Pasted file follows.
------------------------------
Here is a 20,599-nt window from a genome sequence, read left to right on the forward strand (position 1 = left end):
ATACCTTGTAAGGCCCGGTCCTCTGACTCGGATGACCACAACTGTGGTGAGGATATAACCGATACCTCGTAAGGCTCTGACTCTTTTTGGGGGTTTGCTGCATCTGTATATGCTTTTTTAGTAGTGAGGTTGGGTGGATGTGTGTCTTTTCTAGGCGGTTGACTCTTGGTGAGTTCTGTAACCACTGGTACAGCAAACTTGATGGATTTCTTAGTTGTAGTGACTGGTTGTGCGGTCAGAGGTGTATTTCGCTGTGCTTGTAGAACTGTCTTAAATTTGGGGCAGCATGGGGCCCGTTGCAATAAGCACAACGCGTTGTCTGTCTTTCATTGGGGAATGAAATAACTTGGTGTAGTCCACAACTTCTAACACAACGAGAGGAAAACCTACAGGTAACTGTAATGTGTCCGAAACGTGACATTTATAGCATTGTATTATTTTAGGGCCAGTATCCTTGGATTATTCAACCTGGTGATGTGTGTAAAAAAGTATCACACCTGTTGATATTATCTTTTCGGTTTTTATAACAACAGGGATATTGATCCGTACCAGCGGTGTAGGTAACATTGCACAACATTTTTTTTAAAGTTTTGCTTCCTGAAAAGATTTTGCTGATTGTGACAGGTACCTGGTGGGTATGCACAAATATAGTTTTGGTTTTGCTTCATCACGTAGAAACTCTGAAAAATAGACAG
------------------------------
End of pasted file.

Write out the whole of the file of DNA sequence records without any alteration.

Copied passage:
Here is a 20,599-nt window from a genome sequence, read left to right on the forward strand (position 1 = left end):
ATACCTTGTAAGGCCCGGTCCTCTGACTCGGATGACCACAACTGTGGTGAGGATATAACCGATACCTCGTAAGGCTCTGACTCTTTTTGGGGGTTTGCTGCATCTGTATATGCTTTTTTAGTAGTGAGGTTGGGTGGATGTGTGTCTTTTCTAGGCGGTTGACTCTTGGTGAGTTCTGTAACCACTGGTACAGCAAACTTGATGGATTTCTTAGTTGTAGTGACTGGTTGTGCGGTCAGAGGTGTATTTCGCTGTGCTTGTAGAACTGTCTTAAATTTGGGGCAGCATGGGGCCCGTTGCAATAAGCACAACGCGTTGTCTGTCTTTCATTGGGGAATGAAATAACTTGGTGTAGTCCACAACTTCTAACACAACGAGAGGAAAACCTACAGGTAACTGTAATGTGTCCGAAACGTGACATTTATAGCATTGTATTATTTTAGGGCCAGTATCCTTGGATTATTCAACCTGGTGATGTGTGTAAAAAAGTATCACACCTGTTGATATTATCTTTTCGGTTTTTATAACAACAGGGATATTGATCCGTACCAGCGGTGTAGGTAACATTGCACAACATTTTTTTTAAAGTTTTGCTTCCTGAAAAGATTTTGCTGATTGTGACAGGTACCTGGTGGGTATGCACAAATATAGTTTTGGTTTTGCTTCATCACGTAGAAACTCTGAAAAATAGACAG